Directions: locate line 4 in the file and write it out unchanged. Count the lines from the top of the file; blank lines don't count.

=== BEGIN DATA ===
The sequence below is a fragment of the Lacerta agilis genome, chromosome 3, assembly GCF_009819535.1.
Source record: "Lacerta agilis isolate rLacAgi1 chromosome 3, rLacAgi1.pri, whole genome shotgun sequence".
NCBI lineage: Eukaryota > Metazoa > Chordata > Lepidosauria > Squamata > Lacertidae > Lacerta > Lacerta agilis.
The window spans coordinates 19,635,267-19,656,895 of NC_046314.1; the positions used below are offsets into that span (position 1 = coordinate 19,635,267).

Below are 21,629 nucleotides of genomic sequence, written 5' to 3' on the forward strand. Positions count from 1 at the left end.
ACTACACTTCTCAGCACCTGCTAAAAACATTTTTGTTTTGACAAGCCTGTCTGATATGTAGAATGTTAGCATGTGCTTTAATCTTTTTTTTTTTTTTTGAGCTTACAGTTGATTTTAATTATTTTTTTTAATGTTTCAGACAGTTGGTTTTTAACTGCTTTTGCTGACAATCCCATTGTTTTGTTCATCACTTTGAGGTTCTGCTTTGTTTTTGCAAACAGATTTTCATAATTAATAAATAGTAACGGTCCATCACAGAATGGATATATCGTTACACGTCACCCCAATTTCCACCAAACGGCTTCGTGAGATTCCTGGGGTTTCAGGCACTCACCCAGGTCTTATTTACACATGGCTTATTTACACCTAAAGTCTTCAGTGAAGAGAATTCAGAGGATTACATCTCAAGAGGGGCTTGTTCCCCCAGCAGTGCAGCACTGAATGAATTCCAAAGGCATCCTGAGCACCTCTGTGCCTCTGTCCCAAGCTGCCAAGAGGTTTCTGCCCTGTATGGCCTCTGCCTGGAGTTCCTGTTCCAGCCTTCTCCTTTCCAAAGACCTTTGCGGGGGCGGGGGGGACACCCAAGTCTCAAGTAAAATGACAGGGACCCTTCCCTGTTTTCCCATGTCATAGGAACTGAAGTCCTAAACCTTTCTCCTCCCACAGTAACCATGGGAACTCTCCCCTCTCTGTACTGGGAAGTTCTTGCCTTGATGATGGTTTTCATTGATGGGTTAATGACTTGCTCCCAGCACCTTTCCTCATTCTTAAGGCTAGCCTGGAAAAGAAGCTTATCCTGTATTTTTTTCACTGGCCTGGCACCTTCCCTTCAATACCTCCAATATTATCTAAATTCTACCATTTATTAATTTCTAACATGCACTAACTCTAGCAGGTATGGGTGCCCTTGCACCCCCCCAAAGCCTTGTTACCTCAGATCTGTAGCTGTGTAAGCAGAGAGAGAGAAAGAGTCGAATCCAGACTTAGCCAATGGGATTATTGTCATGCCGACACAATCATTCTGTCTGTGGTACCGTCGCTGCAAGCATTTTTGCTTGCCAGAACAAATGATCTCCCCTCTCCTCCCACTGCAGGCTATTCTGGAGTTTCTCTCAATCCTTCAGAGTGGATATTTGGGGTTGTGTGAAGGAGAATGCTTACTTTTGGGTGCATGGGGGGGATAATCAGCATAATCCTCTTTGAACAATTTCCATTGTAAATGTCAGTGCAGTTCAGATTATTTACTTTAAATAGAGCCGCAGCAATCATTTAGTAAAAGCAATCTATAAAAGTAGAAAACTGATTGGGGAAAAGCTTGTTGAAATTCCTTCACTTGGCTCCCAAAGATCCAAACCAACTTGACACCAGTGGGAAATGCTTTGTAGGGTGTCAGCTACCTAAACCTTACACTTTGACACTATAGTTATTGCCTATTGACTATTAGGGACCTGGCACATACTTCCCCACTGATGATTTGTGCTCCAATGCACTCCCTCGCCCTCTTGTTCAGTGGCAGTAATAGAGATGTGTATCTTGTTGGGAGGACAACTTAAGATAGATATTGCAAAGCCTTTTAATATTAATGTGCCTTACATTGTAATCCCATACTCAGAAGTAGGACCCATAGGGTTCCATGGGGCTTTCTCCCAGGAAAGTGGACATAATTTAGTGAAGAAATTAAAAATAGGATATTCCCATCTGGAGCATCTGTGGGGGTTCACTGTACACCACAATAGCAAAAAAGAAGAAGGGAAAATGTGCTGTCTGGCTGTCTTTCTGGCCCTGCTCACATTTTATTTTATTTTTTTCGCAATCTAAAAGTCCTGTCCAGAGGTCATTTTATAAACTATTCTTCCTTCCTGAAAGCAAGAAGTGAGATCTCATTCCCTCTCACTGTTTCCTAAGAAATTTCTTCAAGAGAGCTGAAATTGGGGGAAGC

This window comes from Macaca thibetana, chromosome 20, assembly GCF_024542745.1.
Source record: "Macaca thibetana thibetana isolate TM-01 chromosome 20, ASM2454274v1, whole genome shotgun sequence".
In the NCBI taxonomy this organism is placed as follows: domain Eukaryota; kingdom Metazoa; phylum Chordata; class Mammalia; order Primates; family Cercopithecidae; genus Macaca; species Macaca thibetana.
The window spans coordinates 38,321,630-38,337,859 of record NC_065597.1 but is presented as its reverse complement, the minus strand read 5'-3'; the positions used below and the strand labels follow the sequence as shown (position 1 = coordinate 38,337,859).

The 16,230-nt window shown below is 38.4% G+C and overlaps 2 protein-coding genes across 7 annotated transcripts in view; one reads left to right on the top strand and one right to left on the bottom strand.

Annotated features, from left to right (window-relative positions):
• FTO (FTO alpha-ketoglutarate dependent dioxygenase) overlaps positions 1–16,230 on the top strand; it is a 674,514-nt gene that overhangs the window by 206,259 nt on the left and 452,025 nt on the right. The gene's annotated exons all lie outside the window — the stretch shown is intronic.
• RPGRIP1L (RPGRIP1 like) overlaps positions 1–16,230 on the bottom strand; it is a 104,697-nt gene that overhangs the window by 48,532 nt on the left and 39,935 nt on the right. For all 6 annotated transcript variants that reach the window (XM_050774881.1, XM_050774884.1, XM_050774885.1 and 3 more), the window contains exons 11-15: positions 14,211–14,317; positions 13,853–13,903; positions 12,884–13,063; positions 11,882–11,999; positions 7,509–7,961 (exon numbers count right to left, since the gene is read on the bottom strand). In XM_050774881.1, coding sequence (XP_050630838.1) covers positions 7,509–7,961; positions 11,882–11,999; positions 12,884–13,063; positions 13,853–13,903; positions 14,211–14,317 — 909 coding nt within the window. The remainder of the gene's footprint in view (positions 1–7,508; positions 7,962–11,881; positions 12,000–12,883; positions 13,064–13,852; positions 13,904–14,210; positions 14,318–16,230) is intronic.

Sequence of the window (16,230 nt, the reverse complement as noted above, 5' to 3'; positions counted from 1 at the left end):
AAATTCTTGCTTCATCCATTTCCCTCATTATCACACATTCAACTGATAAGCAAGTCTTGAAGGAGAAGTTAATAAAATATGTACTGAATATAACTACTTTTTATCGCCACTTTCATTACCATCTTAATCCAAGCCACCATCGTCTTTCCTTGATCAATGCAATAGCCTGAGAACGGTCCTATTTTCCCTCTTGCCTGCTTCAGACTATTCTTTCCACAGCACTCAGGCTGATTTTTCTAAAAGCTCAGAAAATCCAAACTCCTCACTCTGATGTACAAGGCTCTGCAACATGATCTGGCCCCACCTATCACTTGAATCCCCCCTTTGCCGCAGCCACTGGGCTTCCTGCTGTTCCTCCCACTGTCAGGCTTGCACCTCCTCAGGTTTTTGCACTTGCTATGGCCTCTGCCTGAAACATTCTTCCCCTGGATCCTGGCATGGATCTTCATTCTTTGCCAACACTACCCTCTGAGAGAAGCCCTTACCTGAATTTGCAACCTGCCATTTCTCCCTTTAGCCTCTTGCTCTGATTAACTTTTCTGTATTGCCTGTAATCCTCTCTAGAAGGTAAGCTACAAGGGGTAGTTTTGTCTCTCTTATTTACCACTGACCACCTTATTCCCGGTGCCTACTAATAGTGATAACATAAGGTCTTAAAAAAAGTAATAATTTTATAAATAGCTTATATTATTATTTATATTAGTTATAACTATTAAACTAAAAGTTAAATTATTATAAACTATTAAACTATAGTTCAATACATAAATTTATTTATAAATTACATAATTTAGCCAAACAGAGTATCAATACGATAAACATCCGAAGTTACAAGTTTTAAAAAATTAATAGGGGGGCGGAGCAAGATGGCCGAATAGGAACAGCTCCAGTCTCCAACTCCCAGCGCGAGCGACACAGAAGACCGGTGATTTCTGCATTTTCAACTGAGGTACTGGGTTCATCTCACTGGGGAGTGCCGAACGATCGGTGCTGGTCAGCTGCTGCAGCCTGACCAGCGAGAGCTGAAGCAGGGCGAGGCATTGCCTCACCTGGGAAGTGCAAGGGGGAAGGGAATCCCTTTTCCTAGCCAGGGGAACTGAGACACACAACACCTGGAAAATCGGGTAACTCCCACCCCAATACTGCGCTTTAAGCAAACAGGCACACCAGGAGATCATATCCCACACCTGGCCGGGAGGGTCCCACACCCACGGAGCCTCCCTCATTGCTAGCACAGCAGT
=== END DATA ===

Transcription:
The window spans coordinates 19,635,267-19,656,895 of NC_046314.1; the positions used below are offsets into that span (position 1 = coordinate 19,635,267).